Designing large scale distributed systems
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Designing large scale distributed systems Designing large scale distributed systems Presentation Transcript

  • Designing Large­Scale  Distributed Systems Ashwani Priyedarshi
  • “the network is the computer.” John Gage, Sun Microsystems
  • “A distributed system is one in which the failure  of a computer you didn’t even know existed can  render your own computer unusable.” Leslie Lamport
  • “Of three properties of distributed data systems­  consistency, availability, partition­tolerance –  choose two.” Eric Brewer, CAP Theorem, PODC 2000
  • Agenda● Consistency Models● Transactions● Why to distribute?● Decentralized Architecture● Design Techniques & Tradeoffs● Few Real World Examples● Conclusions
  • Consistency Model• Restricts possible values that a read operation on  an item can return – Some are very restrictive, others are less – The less restrictive ones are easier to implement• The most natural semantic for storage system is ­  "read should return the last written value” – In case of concurrent accesses and multiple replicas, its  not easy to identify what "last write" means
  • Strict Consistency● Assumes the existence of absolute global time● It is impossible to implement on a large distributed  system● No two operations (in different clients) allowed at the  same time● Example: Sequence (a) satisfies strict consistency, but  sequence (b) does not
  • Sequential Consistency● The result of any execution is the same as if  ● the read and write operations by all processes on the data  store were executed in some sequential order ● the operations of each individual process appear in this  sequence in the order specified by its program● All processes see the same interleaving of operations● Many interleavings are valid● Different runs of a program might act differently● Example: Sequence (a) satisfies sequential consistency,  but sequence (b) does not
  • Consistency vs Availability• In large shared­data distributed systems, network  partitions are a given• Consistency or Availability• Both options require the client developer to be aware  of what the system is offering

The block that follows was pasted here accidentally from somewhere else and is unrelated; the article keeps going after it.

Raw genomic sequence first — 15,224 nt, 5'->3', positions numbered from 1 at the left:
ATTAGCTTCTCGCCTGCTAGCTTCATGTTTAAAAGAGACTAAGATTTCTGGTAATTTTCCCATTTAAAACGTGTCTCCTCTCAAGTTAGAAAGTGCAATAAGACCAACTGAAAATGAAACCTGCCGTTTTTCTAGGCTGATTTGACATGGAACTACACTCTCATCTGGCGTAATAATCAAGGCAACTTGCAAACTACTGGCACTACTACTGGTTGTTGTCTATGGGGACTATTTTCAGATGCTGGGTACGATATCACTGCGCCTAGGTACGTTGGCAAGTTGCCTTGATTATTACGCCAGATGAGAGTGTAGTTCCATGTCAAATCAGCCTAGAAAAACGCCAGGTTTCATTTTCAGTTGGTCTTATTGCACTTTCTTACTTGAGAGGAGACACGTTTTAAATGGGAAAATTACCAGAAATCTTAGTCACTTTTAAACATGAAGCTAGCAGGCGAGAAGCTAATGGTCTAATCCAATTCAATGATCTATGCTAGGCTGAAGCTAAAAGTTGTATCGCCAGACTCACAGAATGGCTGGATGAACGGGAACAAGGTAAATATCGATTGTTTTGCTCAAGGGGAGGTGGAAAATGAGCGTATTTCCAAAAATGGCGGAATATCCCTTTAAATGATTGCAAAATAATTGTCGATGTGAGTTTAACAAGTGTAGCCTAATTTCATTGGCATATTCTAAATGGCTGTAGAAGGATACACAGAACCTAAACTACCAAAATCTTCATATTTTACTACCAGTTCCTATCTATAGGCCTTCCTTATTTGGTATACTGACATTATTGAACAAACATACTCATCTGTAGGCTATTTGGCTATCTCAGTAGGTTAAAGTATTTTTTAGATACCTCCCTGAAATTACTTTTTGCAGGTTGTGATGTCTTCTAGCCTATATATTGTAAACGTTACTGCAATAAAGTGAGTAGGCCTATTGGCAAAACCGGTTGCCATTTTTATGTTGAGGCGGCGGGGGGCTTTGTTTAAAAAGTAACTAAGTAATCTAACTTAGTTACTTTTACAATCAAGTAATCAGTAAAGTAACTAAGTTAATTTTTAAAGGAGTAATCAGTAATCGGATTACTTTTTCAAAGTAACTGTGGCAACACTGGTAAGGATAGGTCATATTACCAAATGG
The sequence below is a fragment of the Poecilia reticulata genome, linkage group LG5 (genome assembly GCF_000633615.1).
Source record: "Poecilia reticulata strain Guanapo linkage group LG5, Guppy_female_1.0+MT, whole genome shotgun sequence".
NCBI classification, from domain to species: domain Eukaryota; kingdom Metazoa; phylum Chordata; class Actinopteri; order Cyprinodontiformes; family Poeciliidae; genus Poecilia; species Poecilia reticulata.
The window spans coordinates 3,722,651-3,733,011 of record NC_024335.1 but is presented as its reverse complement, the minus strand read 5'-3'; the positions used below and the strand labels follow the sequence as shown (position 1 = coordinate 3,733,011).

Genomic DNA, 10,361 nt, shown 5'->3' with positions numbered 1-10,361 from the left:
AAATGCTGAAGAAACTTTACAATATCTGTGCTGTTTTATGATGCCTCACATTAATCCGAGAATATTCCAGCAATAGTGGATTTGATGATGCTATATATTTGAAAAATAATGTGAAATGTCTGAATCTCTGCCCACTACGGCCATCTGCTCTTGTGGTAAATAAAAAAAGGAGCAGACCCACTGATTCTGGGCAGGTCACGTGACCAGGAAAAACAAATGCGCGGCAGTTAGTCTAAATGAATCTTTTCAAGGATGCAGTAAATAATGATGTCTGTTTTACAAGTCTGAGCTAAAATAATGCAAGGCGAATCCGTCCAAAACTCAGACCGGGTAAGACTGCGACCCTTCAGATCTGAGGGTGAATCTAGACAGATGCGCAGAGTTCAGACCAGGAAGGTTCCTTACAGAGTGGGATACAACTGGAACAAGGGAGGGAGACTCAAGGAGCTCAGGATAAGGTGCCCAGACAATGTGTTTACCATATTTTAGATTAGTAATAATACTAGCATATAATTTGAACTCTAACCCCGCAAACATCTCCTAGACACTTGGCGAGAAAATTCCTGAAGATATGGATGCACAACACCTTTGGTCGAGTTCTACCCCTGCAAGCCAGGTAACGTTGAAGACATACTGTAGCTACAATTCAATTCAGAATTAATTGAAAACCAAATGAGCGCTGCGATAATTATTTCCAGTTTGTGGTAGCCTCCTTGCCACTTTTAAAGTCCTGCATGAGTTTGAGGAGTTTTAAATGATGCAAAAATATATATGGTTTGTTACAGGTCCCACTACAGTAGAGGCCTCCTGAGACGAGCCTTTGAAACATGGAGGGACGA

• Eventual Consistency• An eventual consistent storage system guarantees that  if no new updates are made to the object, eventually  all accesses will return the last updated value• If no failures occur, the maximum size of the  inconsistency window can be determined based on factors  such as: – load on the system – communication delays – number of replicas• The most popular system that implements eventual  consistency is DNS
  • Quorum­based Technique • To enforce consistent operation in a distributed  system.• Consider the following parameters: – N = Total number of replicas – W = Replicas to wait for acknowledgement during writes – R = Replicas to access during reads• If W+R > N – the read set and the write set always overlap and one can  guarantee strong consistency• If W+R <= N – the read and write set might not overlap and consistency  cannot be guaranteed
  • Agenda● Consistency Models● Transactions● Why to distribute?● Decentralized Architecture● Design Techniques & Tradeoffs● Few Real World Examples● Conclusions
  • Transactions● Extended form of consistency across multiple operations● Example: Transfer money from A to B ● Subtract from A ● Add to B● What if something happens in between? ● Another transaction on A or B ● Machine Crashes ● ...
  • Why Transactions?● Correctness● Consistency● Enforce Invariants● ACID
  • Agenda● Consistency Models● Transactions● Why to distribute?● Decentralized Architecture● Design Techniques & Tradeoffs● Few Real World Examples● Conclusions
  • Why to distribute?● Catastrophic Failures● Expected Failures● Routine Maintenance● Geolocality ● CDN, edge caching
  • Why NOT to distribute?● Within a Datacenter ● High bandwidth: 1­100Gbps interconnects ● Low latency: < 1ms within a rack, < 5ms across ● Little to no cost● Between Datacenters ● Low bandwidth: 10Mbps­1Gbps ● High latency: expect 100s of ms ● High Cost for fiber
  • Agenda● Consistency Models● Transactions● Why to distribute?● Decentralized Architecture● Design Techniques & Tradeoffs● Few Real World Examples● Conclusions